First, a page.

Shortly after 19:20, König again entered gunnery range of the battleship Warspite and opened fire on her target. She was joined by the dreadnoughts Friedrich der Grosse, Ostfriesland, Helgoland, and Thüringen. However, König rapidly lost sight of Warspite, as she had been in the process of turning east-north-east.[18] Nearly simultaneously, British light cruisers and destroyers attempted to make a torpedo attack against the leading ships of the German line, including König. Shortly thereafter, the main British line came into range of the German fleet; at 19:30 the British battleships opened fire on both the German battlecruiser force and the König class ships. König came under especially heavy fire during this period. In the span of 5 minutes, Iron Duke fired 9 salvos at König from a range of 12,000 yards; only one shell hit the ship. The 13.5 inch shell struck the forward conning tower but instead of penetrating, the shell ricocheted off and detonated some 50 yards past the ship. Rear Admiral Behncke was injured, though he remained in command of the ship. The ship was then obscured by smoke, and was granted a temporary reprieve.[19]

By 20:00, the German line was ordered to turn eastward to disengage from the British fleet. König, at the head, completed her turn and then reduced speed in order to allow the vessels behind her to return to formation. Shortly thereafter, four British light cruisers resumed the attacks on the crippled Wiesbaden; the leading German battleships, including König, opened fire on the cruisers in an attempt to drive them off.[20] The pursuing British battleships had by this time turned further south, and nearly managed to "cross the T" of the German line. To rectify this situation, Admiral Scheer ordered a 16-point turn south, and sent Hipper's battlecruisers on a charge towards the British fleet.[21] During the turn, König was struck by a 13.5 inch shell from Iron Duke; the shell hit the ship just aft of the rearmost gun turret. König suffered significant structural damage, and several rooms were filled with smoke. During the turn to starboard, Vice Admiral Schmidt, the commander of the I Battle Squadron, decided to turn his ships immediately, instead of following the leading ships in succession. This caused a great deal of confusion, and nearly resulted in several collisions. As a result, many of the German battleships were forced to drastically reduce speed, which put the entire fleet in great danger.[22] In an attempt to mitigate the predicament, König turned to port and laid a smokescreen between the German line and its British opponent.[23]

During the battle, König suffered significant damage. A heavy shell penetrated the main armored deck towards the bow. Another shell hit one of the armored plates in the main belt, and shoved it back five feet. Shell splinters penetrated several of the casemates that held the 15 cm secondary guns, two of which were disabled. The ammunition stores for these two guns were set on fire and the magazines had to be flooded in order to prevent an explosion. Other areas of the ship had to be counter-flooded in order to maintain stability; 1,600 tons of water entered the ship, either as a result of battle damage or counter-flooding efforts.[24] The flooding rendered the battleship sufficiently low in the water to prevent the ship from being able to cross the Amrun bank until 09:30 on 1 June.[25] König was taken to Kiel for initial repairs, as that was the only location that had a floating dry dock large enough to fit the ship. Repairs were conducted there from 4 June to 18 June, at which point the ship was transferred to the Howaldtswerke shipyard. König was again ready to join the fleet by 21 July.[26]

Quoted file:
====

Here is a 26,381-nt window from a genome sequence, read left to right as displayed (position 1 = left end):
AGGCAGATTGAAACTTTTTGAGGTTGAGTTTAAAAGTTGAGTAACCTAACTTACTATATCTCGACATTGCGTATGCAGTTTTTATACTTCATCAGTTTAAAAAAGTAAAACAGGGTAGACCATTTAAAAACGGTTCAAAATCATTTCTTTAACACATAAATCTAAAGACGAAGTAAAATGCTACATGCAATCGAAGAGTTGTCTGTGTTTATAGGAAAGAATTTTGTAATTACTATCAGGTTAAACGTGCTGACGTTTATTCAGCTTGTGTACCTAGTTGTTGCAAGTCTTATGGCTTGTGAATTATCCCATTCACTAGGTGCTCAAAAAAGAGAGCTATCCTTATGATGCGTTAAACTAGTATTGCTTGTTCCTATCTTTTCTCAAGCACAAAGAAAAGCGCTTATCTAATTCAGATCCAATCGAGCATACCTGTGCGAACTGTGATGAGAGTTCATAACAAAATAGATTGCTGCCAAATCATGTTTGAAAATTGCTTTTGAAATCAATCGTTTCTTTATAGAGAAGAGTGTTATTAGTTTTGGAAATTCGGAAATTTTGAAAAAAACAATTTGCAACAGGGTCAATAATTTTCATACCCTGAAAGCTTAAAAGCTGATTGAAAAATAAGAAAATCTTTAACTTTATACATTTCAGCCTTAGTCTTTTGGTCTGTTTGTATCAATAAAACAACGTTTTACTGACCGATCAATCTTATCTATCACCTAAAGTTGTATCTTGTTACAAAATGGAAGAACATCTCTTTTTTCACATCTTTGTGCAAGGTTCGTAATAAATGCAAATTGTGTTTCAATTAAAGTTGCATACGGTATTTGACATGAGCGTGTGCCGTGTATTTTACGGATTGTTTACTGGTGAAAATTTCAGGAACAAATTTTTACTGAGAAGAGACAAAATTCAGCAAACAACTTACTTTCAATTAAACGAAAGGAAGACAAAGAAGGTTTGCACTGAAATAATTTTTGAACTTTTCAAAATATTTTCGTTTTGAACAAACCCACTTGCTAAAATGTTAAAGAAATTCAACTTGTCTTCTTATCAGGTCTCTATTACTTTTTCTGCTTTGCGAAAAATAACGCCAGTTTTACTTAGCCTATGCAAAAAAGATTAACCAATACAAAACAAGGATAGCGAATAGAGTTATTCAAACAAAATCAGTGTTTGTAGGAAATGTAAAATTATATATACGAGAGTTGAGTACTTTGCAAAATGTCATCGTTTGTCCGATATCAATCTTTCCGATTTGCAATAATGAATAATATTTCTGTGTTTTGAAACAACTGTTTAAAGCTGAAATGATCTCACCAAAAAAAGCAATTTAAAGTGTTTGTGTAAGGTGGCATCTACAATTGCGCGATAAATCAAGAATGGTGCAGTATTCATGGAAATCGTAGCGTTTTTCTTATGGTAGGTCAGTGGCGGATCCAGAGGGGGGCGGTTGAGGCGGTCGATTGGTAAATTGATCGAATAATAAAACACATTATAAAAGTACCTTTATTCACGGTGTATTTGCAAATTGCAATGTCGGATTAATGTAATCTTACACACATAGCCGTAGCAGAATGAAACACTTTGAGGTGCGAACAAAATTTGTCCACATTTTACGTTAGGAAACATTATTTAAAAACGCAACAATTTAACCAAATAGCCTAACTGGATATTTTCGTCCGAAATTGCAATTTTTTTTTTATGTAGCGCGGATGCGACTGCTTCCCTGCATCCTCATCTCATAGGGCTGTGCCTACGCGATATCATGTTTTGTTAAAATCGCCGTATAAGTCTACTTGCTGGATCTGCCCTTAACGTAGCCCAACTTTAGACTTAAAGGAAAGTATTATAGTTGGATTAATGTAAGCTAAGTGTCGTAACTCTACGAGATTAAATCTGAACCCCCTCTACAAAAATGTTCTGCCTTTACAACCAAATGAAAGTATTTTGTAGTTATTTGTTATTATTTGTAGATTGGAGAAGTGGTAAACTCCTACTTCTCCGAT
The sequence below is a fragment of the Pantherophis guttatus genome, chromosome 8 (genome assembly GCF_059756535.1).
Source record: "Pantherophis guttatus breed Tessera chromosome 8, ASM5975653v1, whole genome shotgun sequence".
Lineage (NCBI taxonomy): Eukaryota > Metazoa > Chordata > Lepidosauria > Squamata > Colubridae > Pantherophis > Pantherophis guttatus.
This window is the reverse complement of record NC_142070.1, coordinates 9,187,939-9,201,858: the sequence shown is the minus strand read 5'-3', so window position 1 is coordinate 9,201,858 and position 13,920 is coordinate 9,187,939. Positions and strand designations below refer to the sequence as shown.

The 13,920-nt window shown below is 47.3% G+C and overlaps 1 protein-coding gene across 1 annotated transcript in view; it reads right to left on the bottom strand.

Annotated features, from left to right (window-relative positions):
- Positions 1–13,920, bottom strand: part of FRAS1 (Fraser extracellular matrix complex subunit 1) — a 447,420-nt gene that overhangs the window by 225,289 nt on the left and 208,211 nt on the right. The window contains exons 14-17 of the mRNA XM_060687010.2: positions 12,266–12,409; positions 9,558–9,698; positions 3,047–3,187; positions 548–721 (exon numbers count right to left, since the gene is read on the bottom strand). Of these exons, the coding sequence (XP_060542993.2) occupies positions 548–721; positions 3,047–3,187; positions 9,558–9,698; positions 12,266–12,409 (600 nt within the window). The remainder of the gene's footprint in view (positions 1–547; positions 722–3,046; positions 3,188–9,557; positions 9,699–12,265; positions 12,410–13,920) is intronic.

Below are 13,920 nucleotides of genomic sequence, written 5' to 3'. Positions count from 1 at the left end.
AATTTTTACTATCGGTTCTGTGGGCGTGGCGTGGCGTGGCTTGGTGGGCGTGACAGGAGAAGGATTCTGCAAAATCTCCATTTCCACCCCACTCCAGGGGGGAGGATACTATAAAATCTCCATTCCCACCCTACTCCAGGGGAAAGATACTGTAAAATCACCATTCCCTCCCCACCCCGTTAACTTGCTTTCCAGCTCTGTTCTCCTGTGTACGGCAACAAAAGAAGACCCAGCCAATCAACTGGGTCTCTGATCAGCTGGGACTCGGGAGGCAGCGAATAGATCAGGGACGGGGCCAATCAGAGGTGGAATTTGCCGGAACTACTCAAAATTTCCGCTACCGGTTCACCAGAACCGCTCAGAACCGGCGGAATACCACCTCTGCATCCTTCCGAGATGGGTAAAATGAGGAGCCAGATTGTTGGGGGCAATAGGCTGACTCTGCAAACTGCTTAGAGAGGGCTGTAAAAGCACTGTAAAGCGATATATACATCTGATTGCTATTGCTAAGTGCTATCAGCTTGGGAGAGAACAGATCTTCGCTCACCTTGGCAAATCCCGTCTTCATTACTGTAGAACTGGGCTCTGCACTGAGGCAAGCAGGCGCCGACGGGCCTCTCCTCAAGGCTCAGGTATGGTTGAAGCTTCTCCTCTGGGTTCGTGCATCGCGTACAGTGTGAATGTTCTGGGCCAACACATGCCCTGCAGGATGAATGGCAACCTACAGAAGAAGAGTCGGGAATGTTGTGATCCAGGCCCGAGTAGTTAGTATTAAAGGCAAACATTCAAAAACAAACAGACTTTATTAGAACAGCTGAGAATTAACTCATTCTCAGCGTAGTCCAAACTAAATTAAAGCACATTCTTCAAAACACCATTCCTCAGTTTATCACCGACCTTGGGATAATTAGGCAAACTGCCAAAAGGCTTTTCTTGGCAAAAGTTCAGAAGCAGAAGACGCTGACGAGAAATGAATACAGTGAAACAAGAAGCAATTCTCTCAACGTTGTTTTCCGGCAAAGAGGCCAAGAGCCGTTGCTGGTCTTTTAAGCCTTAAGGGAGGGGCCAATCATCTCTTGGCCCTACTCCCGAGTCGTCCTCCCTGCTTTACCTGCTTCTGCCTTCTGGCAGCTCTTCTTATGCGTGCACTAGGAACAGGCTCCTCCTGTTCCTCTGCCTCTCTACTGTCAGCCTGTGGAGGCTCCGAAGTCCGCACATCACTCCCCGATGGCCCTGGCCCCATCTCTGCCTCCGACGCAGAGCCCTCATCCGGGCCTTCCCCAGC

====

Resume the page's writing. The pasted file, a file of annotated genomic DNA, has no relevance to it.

Operation Albion

In early September 1917, following the German conquest of the Russian port of Riga, the German navy decided to eliminate the Russian naval forces that still held the Gulf of Riga. In order to achieve this goal, the Admiralstab (the Navy High Command) planned an operation to seize the Baltic island of Ösel, and specifically the Russian gun batteries on the Sworbe peninsula.[27] On 18 September, the order was issued for a joint Army-Navy operation to capture Ösel and Moon islands; the primary naval component was to comprise the flagship, Moltke, along with the III Battle Squadron of the High Seas Fleet. The V Division included the four Königs, and was by this time augmented with the new battleship Bayern. The VI Division consisted of the five Kaiser class battleships. Along with several 9 light cruisers, 3 torpedo boat flotillas, and dozens of mine warfare ships, the entire force numbered some 300 ships, and were supported by over 100 aircraft and 6 zeppelins. The invasion force amounted to approximately 24,600 officers and enlisted men.[28] Opposing the Germans were the old Russian pre-dreadnoughts Slava and Tsarevitch, the armored cruisers Bayan, Admiral Makarov, and Diana, 26 destroyers, and several torpedo boats and gunboats. The garrison on Ösel numbered some 14,000 men.[29]